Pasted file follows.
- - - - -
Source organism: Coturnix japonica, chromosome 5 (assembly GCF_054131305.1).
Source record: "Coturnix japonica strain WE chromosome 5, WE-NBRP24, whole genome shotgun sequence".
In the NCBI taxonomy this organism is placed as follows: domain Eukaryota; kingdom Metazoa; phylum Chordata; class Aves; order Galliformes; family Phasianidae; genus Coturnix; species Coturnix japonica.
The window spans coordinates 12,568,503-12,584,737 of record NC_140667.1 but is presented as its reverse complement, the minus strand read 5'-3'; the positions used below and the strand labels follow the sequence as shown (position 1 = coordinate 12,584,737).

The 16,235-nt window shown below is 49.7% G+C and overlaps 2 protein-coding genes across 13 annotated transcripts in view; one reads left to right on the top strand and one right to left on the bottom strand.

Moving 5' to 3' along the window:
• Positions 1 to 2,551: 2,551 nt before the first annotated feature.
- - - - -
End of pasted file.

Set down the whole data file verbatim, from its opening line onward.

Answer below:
Source organism: Coturnix japonica, chromosome 5 (assembly GCF_054131305.1).
Source record: "Coturnix japonica strain WE chromosome 5, WE-NBRP24, whole genome shotgun sequence".
In the NCBI taxonomy this organism is placed as follows: domain Eukaryota; kingdom Metazoa; phylum Chordata; class Aves; order Galliformes; family Phasianidae; genus Coturnix; species Coturnix japonica.
The window spans coordinates 12,568,503-12,584,737 of record NC_140667.1 but is presented as its reverse complement, the minus strand read 5'-3'; the positions used below and the strand labels follow the sequence as shown (position 1 = coordinate 12,584,737).

The 16,235-nt window shown below is 49.7% G+C and overlaps 2 protein-coding genes across 13 annotated transcripts in view; one reads left to right on the top strand and one right to left on the bottom strand.

Moving 5' to 3' along the window:
• Positions 1 to 2,551: 2,551 nt before the first annotated feature.